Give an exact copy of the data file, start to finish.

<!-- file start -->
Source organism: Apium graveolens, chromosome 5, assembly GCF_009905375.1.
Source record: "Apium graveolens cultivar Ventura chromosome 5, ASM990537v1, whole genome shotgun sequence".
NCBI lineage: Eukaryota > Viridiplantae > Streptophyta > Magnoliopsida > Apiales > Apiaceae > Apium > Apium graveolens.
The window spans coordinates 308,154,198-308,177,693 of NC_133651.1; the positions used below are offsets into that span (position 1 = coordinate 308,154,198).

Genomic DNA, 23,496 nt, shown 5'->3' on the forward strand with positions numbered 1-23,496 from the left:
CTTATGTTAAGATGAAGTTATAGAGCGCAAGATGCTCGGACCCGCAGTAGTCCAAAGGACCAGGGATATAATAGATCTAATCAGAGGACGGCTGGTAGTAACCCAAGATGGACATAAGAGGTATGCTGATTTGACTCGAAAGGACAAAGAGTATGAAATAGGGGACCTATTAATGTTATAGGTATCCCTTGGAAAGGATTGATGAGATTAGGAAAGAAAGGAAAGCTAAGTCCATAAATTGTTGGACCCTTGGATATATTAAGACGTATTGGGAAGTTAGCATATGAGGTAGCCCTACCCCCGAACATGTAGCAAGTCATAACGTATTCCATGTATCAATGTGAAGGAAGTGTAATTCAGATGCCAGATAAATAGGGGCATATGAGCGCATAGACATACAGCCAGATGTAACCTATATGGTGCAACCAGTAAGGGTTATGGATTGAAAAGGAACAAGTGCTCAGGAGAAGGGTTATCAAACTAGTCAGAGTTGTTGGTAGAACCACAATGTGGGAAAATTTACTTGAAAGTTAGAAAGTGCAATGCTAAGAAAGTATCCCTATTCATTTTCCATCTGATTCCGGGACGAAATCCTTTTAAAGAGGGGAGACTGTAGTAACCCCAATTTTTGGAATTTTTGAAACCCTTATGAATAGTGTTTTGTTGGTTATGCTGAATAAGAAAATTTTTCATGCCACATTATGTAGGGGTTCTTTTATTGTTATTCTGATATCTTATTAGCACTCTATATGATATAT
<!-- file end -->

Source organism: Apium graveolens, chromosome 5, assembly GCF_009905375.1.
Source record: "Apium graveolens cultivar Ventura chromosome 5, ASM990537v1, whole genome shotgun sequence".
NCBI lineage: Eukaryota > Viridiplantae > Streptophyta > Magnoliopsida > Apiales > Apiaceae > Apium > Apium graveolens.
The window spans coordinates 308,154,198-308,177,693 of NC_133651.1; the positions used below are offsets into that span (position 1 = coordinate 308,154,198).

Genomic DNA, 23,496 nt, shown 5'->3' on the forward strand with positions numbered 1-23,496 from the left:
CTTATGTTAAGATGAAGTTATAGAGCGCAAGATGCTCGGACCCGCAGTAGTCCAAAGGACCAGGGATATAATAGATCTAATCAGAGGACGGCTGGTAGTAACCCAAGATGGACATAAGAGGTATGCTGATTTGACTCGAAAGGACAAAGAGTATGAAATAGGGGACCTATTAATGTTATAGGTATCCCTTGGAAAGGATTGATGAGATTAGGAAAGAAAGGAAAGCTAAGTCCATAAATTGTTGGACCCTTGGATATATTAAGACGTATTGGGAAGTTAGCATATGAGGTAGCCCTACCCCCGAACATGTAGCAAGTCATAACGTATTCCATGTATCAATGTGAAGGAAGTGTAATTCAGATGCCAGATAAATAGGGGCATATGAGCGCATAGACATACAGCCAGATGTAACCTATATGGTGCAACCAGTAAGGGTTATGGATTGAAAAGGAACAAGTGCTCAGGAGAAGGGTTATCAAACTAGTCAGAGTTGTTGGTAGAACCACAATGTGGGAAAATTTACTTGAAAGTTAGAAAGTGCAATGCTAAGAAAGTATCCCTATTCATTTTCCATCTGATTCCGGGACGAAATCCTTTTAAAGAGGGGAGACTGTAGTAACCCCAATTTTTGGAATTTTTGAAACCCTTATGAATAGTGTTTTGTTGGTTATGCTGAATAAGAAAATTTTTCATGCCACATTATGTAGGGGTTCTTTTATTGTTATTCTGATATCTTATTAGCACTCTATATGATATAT